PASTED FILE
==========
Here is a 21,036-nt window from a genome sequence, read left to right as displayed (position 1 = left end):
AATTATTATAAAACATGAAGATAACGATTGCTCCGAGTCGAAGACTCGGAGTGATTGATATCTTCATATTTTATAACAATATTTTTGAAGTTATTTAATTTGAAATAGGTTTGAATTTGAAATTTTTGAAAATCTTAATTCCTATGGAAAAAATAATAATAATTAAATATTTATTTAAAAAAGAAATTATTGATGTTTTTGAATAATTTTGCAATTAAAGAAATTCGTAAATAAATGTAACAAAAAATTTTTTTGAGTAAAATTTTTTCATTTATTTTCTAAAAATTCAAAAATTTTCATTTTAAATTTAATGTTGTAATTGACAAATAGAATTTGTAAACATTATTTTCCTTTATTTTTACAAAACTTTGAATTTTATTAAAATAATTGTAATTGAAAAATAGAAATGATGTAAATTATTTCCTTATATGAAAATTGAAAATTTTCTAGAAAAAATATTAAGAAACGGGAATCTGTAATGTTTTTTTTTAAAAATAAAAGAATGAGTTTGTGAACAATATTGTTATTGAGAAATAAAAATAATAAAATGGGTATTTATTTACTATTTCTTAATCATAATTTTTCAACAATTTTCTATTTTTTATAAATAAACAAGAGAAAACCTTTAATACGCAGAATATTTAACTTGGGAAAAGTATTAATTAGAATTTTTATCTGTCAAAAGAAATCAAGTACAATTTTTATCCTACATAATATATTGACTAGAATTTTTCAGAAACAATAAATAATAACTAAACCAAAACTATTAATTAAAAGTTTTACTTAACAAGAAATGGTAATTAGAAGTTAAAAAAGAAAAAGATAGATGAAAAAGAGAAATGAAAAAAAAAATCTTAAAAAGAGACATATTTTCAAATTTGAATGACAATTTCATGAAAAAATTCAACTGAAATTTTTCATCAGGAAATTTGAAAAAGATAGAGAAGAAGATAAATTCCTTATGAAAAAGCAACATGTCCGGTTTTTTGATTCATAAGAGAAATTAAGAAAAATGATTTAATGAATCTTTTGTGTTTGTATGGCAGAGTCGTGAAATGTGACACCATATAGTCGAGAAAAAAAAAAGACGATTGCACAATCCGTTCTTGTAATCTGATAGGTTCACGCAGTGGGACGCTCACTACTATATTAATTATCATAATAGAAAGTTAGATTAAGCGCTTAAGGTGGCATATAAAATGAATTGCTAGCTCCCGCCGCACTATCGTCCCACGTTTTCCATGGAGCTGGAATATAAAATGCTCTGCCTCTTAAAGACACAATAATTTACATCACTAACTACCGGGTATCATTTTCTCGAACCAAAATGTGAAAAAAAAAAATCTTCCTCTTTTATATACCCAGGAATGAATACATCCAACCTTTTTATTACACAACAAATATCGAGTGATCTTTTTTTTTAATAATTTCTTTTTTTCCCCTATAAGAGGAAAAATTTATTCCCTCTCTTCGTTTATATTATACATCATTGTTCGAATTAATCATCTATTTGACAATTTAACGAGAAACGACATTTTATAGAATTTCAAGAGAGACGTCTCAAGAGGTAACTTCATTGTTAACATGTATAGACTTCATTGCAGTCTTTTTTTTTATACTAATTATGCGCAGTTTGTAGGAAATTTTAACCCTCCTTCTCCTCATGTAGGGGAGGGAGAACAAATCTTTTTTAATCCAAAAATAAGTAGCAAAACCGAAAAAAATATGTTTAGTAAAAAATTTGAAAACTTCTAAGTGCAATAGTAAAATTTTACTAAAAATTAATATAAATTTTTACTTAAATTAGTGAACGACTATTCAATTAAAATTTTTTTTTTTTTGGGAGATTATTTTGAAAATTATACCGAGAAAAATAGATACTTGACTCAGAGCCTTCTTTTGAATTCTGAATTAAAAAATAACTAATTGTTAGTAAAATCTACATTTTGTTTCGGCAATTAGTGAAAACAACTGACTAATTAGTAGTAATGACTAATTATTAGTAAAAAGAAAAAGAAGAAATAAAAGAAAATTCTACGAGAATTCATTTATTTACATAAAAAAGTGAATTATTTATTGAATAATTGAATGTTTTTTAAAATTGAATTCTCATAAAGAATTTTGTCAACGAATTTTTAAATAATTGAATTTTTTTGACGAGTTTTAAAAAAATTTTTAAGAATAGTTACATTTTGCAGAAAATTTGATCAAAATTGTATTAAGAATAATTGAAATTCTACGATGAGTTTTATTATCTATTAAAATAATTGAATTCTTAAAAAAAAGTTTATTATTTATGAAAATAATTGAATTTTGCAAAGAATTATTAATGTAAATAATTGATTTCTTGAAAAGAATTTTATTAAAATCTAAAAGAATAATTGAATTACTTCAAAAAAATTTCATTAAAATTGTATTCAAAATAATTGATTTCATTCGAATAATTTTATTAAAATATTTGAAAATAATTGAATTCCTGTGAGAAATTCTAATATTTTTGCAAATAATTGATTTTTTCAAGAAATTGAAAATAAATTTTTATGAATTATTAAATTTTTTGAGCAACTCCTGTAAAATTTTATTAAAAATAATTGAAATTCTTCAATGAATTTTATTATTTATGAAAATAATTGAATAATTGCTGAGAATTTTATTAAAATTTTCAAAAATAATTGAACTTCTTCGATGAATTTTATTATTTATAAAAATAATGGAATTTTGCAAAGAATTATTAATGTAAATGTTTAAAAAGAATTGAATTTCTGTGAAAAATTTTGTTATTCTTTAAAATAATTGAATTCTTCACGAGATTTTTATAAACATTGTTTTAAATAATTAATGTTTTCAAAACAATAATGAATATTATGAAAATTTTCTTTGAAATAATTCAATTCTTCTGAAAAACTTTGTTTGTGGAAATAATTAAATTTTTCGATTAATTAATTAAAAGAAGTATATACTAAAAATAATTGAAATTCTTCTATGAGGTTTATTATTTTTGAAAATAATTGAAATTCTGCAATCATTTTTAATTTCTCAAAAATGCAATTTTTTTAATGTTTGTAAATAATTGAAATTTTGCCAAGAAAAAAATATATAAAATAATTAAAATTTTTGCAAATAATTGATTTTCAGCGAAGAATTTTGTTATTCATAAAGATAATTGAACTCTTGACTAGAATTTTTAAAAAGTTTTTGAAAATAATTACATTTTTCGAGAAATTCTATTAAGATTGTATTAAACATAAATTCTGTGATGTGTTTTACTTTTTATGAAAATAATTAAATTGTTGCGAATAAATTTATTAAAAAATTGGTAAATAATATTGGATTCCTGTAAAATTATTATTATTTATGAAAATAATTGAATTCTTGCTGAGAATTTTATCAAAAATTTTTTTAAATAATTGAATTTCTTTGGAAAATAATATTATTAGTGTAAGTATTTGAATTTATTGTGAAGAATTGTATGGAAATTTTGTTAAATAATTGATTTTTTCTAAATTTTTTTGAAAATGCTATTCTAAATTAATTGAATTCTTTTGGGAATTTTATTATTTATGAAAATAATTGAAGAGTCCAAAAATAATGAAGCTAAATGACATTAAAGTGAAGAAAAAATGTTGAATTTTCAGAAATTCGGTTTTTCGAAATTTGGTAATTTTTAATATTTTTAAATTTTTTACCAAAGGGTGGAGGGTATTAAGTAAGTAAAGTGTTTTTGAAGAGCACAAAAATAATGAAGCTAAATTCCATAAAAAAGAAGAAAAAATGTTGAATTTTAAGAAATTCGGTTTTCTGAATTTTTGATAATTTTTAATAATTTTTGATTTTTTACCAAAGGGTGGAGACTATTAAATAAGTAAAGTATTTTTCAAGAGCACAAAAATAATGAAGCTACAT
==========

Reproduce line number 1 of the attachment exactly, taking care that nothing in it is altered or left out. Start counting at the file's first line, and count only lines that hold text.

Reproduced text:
Here is a 21,036-nt window from a genome sequence, read left to right as displayed (position 1 = left end):